The stop left Bateman back in the car and on the very end of the lead lap after the brief safety car meant the pitstop was not nearly as 'free' as it could have been.
Bridgman put Bateman, who was now fourth, a lap down, but never comfortably pulled away before the safety car was scrambled for the second time, this time for the other Rockingham winner, the no.11 CRS Racing Ferrari.
If the decision to bring Lyons in during the first safety car gave Scuderia Vittoria the potential to win then Bateman's call to the pits under the second intervention cemented their strategic advantage, as it gave them a pit stop advantage, Lyons climbing aboard the Ferrari to begin the final stint of the race while starting drivers Gregor Fisken and Duncan Cameron were returning to the cockpit during the second stops for Trackspeed and Mtech respectively.
As the two had come into the pits together they returned to the track together behind the GT4 Aston Martin Vantage of Secure Racing. Both men were left frustrated behind the Vantage – reportedly unable to go any higher than third gear – but unable to pass the limping car due to the safety car leading the bulk of the field half a lap away.
That gulf left Fisken and Cameron still leading but frustrated as they trundled the final part of lap behind the Aston after the safety car had released the pack which included David Ashburn, Glynn Geddie and Lyons, the best man to have completed all three stops.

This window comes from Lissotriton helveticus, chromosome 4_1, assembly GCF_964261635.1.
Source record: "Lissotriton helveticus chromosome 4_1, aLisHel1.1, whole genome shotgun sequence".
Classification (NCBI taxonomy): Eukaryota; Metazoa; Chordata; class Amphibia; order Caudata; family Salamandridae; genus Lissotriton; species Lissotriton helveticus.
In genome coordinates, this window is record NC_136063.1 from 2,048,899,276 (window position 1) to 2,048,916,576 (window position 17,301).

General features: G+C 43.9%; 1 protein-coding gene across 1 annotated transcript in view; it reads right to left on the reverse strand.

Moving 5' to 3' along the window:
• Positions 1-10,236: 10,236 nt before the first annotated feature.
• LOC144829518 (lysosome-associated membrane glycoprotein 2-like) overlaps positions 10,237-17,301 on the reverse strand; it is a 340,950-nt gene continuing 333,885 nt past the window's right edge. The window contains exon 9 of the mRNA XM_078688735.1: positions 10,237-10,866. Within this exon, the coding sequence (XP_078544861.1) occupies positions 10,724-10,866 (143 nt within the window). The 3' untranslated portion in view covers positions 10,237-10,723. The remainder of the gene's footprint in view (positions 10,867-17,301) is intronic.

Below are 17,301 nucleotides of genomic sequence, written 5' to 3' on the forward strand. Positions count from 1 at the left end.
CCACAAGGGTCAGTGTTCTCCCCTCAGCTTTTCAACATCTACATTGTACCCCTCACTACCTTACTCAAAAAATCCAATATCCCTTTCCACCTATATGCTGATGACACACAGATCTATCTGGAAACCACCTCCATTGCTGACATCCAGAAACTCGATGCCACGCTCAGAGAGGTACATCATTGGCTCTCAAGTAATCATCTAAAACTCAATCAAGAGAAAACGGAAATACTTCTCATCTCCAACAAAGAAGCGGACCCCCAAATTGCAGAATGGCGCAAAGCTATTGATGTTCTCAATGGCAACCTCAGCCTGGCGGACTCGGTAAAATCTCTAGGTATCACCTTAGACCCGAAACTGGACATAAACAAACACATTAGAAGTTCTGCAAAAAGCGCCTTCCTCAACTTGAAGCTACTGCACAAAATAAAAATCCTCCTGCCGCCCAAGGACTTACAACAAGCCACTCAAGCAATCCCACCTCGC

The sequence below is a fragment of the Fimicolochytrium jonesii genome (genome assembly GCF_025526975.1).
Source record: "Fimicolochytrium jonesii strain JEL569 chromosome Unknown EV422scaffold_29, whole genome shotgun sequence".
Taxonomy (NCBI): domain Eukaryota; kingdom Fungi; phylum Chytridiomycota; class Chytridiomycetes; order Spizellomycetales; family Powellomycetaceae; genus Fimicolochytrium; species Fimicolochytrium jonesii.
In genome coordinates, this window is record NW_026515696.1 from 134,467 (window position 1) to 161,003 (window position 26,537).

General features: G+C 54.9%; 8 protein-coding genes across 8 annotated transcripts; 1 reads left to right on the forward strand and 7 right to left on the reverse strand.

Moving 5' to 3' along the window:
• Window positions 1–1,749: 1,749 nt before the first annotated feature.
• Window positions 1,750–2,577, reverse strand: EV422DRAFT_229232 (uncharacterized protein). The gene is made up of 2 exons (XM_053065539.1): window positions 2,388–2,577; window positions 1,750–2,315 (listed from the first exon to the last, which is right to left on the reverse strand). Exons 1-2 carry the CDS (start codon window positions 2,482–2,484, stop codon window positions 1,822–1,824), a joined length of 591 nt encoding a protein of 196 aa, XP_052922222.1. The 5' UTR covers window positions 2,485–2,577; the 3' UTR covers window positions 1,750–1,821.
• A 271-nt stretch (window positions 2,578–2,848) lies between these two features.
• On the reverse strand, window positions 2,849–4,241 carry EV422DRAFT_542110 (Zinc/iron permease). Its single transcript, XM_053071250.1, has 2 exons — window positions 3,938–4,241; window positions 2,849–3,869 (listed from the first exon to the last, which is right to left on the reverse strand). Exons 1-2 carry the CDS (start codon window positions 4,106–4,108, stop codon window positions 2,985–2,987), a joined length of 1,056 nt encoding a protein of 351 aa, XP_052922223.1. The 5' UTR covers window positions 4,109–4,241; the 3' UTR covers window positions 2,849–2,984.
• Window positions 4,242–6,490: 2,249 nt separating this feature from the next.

The inconvenience become a hazard on the exit of Goddards when the Aston swung late into the pits, forcing both GT3 drivers behind to all but stop to avoid a collision.
In the split second of confusion as Fisken was forced to all but stop Cameron moved past, taking the lead before the pair crossed the finish line.
The decision was to come back to haunt Cameron and co-driver Matt Griffin when they were given a penalty, in reality as Cameron pointed out after the race he had little option at the time.
“Gregor and I caught him [The Aston Martin] up and for two laps followed him behind the safety car,” he said. “He still had sticker on his rear tyres, that's how slow he was going and they restarted the race, we came round the last corner and he just chopped across Gregor's bow – I thought he'd hit him. Gregor practically stopped on track so what am I supposed to do? Stop and wait for them to sort themselves out?”
The penalty robbed those who had stayed at Donington till dusk a grandstand finish.
Ashburn, Geddie, Fisken and Cameron had all taken their final stops before the last 45 minutes putting Lyons and Scuderia Vittoria into the lead for the first time.
The long final stint gave Lyons other worries with tyre wear to contend with and fuel conservation forcing him into short shifting.
With a 17 second lead the closing laps should have been comfortable for Lyons, but the Julien Draper became the third man to dump a car into the Esses gravel causing the third safety car with just 16 minutes to go. The brief neutralisation gave Lyons chance to overcome both fuel and tyre trouble for the final sprint.